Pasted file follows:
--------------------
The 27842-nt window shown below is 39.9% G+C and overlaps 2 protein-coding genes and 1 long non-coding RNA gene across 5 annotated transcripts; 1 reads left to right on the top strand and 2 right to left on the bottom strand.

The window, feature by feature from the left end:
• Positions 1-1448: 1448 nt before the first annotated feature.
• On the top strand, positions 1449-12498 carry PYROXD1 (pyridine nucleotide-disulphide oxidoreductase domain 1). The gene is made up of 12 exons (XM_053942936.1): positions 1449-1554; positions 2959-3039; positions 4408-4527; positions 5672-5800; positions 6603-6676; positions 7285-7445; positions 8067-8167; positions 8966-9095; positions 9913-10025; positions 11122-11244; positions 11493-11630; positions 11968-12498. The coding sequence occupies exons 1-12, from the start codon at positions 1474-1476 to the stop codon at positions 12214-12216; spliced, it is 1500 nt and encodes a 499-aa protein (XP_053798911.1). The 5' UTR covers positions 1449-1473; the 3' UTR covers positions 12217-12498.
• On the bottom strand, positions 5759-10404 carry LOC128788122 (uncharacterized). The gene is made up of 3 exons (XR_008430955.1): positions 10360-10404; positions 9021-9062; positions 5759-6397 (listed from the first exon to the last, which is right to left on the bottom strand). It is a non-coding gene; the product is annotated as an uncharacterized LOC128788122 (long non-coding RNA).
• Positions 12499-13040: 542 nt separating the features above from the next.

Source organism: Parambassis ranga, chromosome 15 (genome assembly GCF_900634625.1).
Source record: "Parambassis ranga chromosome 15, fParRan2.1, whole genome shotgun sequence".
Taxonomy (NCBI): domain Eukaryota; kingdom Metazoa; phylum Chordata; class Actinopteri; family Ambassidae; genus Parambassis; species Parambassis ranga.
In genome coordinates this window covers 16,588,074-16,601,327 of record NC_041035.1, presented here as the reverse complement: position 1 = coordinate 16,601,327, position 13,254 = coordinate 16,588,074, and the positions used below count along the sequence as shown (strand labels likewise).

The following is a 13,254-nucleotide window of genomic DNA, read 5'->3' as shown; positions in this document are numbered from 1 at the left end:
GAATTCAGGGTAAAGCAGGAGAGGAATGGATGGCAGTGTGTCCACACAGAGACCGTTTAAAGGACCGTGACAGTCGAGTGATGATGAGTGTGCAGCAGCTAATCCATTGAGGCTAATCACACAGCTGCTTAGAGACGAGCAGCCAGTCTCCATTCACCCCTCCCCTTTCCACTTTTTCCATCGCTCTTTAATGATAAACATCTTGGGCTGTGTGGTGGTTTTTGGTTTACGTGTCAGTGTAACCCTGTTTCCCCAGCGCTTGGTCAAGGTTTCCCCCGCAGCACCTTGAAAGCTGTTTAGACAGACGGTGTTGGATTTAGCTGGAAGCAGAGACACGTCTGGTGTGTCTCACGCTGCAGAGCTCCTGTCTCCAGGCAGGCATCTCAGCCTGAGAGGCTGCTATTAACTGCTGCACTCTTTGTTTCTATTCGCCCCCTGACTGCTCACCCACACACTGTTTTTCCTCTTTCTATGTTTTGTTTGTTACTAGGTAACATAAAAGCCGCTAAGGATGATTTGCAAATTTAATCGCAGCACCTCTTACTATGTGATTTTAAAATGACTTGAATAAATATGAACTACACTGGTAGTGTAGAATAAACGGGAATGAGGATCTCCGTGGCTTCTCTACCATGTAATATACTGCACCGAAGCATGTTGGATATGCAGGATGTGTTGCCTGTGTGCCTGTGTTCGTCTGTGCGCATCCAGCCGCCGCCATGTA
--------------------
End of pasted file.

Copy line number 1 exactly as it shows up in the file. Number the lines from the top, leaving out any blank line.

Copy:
The 27842-nt window shown below is 39.9% G+C and overlaps 2 protein-coding genes and 1 long non-coding RNA gene across 5 annotated transcripts; 1 reads left to right on the top strand and 2 right to left on the bottom strand.